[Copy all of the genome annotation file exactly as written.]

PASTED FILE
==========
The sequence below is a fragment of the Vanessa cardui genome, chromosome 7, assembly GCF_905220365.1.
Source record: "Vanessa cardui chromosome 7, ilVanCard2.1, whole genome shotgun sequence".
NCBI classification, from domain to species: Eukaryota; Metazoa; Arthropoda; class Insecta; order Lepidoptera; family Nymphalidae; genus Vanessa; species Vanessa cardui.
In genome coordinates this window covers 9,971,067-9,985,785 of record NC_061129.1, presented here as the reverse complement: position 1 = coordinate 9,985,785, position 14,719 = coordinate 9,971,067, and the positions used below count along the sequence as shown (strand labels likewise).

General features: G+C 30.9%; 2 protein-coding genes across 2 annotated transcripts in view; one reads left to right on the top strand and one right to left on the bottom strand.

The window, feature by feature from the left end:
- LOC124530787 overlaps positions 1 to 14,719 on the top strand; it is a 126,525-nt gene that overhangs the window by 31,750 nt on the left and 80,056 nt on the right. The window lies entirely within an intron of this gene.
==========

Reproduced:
The sequence below is a fragment of the Vanessa cardui genome, chromosome 7, assembly GCF_905220365.1.
Source record: "Vanessa cardui chromosome 7, ilVanCard2.1, whole genome shotgun sequence".
NCBI classification, from domain to species: Eukaryota; Metazoa; Arthropoda; class Insecta; order Lepidoptera; family Nymphalidae; genus Vanessa; species Vanessa cardui.
In genome coordinates this window covers 9,971,067-9,985,785 of record NC_061129.1, presented here as the reverse complement: position 1 = coordinate 9,985,785, position 14,719 = coordinate 9,971,067, and the positions used below count along the sequence as shown (strand labels likewise).

General features: G+C 30.9%; 2 protein-coding genes across 2 annotated transcripts in view; one reads left to right on the top strand and one right to left on the bottom strand.

The window, feature by feature from the left end:
- LOC124530787 overlaps positions 1 to 14,719 on the top strand; it is a 126,525-nt gene that overhangs the window by 31,750 nt on the left and 80,056 nt on the right. The window lies entirely within an intron of this gene.